Jessica Cooper

Jessica Cooper is a Cornish artist, who lives and works in Cornwall. Her paintings are stark and simple. She concentrates on still life; often domestic objects such as cups or bowls of fruit. These objects are sparely painted on a white canvas, often placed unusually. She also paints so-called landscapes, frequently houses and walls, with solitary trees. her style could be called minimilist.

It has been said that her work is influenced by that of William Scott, the Irish painter of still-lifes who turned to the master of still life, the French painter Chardin. Scott is known for his figurative paintings of domestic objects, especially pots and pans, but also for his abstract works which were influenced by American artist Rothko. Below are a couple of images of his paintings, followed by two of Cooper’s for comparison.

Fig. 1.  Pears (1979)                      Fig. 2. Ochre Still Life (1958)

Fig. 3. Bowl of Pears                                             Fig. 4. The Birthday Mug

The painting Pears (see fig. 1) by Scott of pears figures two matt black fruit, placed in the lower third of the canvas, in different positions, the one on the right could be phallic and the one on the left is reminiscent of the female organs of reproduction, the uterus and cervix. Some of Scott’s work has been said to allude to the sexual relationship between male and female and this seems to be so in this work. In the upper half of the painting there are faintly drawn lines of three more friut. I have not seen this work in the flesh, so do not know how these images are made in the translucent sky -blue background. Although there is more than one fruit, and therefore there is a group, they are spaced in a way which does not connect them, except for the inferred sexual relationship between the two lower fruits. This is in contrast with Bowl of Pears by Cooper, (see fig. 3) which are contained within a bowl which occupies the whole space of the canvas. A white bowl, with little deference to the rules of perspective, contains several overlapping pears in subtle shades of greens and mauves. The grouping is evocative of a feeling of connection and containment, and there is a sense of dominance in the spatial positioning which may reflect the artist’s preoccupation with connection as opposed to isloation.

In contrast, Cooper’s The Birthday Mug (see fig. 4) is a single isolated image of a white patterned mug, with a bright red inside, visible because of the distorted elipse. It hangs without a supporting base in a white canvas. The only colours are grey, red and a blackish outline. It is orientated for a right-handed person to pick up, whether this is deliberate or subconcious, I do not know, but it is noticed when one compares the painting with that of Scott’s Ochre Still Life (see fig.2), in which the only vesselwith a handle, a saucepan, is orientated for a left handed person. To someone right-handed, this gives the work an awkwardness, makes one feel unbalanced, perhaps also because the overall compostion is of a disorganised grid, with some of the vessels just touching, but without overlapping. This and the lack of tonal depth makes the image two dimensional. Scott is not concerned with accuracy, and the painting vers towards abstraction, becoming a grid of rounded rectangles. The tension between figurative and abstract is palpable, and more pronounced than Cooper’s painting, which is strongly figurative and evocative of emotional response.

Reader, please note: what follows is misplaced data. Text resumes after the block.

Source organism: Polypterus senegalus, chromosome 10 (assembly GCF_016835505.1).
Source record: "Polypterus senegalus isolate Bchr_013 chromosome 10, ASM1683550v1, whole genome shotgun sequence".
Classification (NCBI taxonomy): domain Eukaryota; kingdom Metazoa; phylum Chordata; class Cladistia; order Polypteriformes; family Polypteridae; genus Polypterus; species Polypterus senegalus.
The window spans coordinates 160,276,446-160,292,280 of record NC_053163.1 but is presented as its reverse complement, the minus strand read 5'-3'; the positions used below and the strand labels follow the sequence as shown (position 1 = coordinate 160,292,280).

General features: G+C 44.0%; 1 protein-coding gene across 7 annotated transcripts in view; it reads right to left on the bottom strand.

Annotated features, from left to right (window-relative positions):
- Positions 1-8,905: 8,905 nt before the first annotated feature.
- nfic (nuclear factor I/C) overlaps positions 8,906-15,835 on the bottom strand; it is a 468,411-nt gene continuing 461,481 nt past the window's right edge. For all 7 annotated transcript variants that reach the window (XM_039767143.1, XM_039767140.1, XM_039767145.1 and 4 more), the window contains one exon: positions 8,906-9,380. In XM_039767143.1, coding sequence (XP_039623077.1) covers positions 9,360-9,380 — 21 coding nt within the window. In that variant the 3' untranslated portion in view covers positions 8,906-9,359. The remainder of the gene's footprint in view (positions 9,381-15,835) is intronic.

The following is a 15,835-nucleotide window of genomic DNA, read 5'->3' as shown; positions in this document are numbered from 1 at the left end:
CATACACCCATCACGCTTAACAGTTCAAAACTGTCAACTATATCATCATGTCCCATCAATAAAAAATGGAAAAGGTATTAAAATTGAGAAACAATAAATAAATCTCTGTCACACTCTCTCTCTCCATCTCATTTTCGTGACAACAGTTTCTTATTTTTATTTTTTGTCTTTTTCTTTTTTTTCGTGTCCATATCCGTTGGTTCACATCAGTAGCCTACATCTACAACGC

I went to Bath to the Edgar Modern Gallery which exhibits and sells Cooper’s work. I took the three photos below of her paintings.

Fig. 5. Echo
Fig. 6. Small White Hen in Dust Bowl


Fig. 7. Three Concepts.


I visited an exhibition “Kith and Kin” at Falmouth Art Gallery . In the second room at this exhibition there were works by members of the same families of artists, amongst which two paintings, one by Ben Nicholson and one by Kate Nicholson (daughter of Ben and Winifred Nicholson), struck me as having connection with the work of Cooper.

Upper right. Fig. 8. (1962) 1962-Still-Life

Upper left. Fig. 9. (1957) Leaf Jug

Lower. Fig. 10. Title and year not known

All three use a limited palette to portray a similar subject in line, with little attempt at depth of image. Ben Nicholson’s 1962- Still-Life is more abstract in style than the other two paintings, but all three have a sparcity of line and form.

The exhibition “Kith and Kin” was posing the question as to whether an approach to art and style is carried across generations and within families.



Figure 1. Scott, W. (1979). Pears  [Lithograph on paper] Available at: [Accessed 29 February 2016]

Figure 2. Scott, W. (1958) Ochre Still Life [oil on canvas] Available at : [Accessed 29 February 2016]

Figure 3. Cooper, J . (2012) Bowl of Pears [acrylic] Available at: %5BAccessed 29 February 2016]

Figure 4. Cooper, J. (2015) The Birthday Cup [Acrylic on canvas] Available at: %5BAccessed 29 February 2016].

Figure 5. Bailey, A. (2016) Cooper, J. (2015) Echo [Acrylic on canvas] [Photograph] In: Possession of The Author. Tiverton

Figure 6. Bailey, A. (2016) Cooper, J. (2015) Small White Hen in a Dust Bowl [Acrylic and pencil on canvas] [Photograph] In: Possession of The Author. Tiverton

Figure 7. Bailey, A. (2016) Cooper, J. (2015) Three Concepts [Acrylic on canvas] [Photograph] In: Possession of The Author. Tiverton

Figure 8. Nicholson, B. (1962) 1962-Still-Life [oil on canvas) Available at:[Accessed 1/March 2016]

Figure 9.  Bailey, A. (2016) Nicholson, K. (1957) Leaf Jug [oil on canvas] [Photograph] In: Possession of The Author. Tiverton

Figure 10. Cooper, J.  Title and year unknown. Available at:


Stolen, S. (2012) The Stour Gallery At:—current

Laity, P. (2013) ‘William Scott, the painter who made the everyday a masterpiece’. In: The Guardian [online] At: on 1 March 2016]

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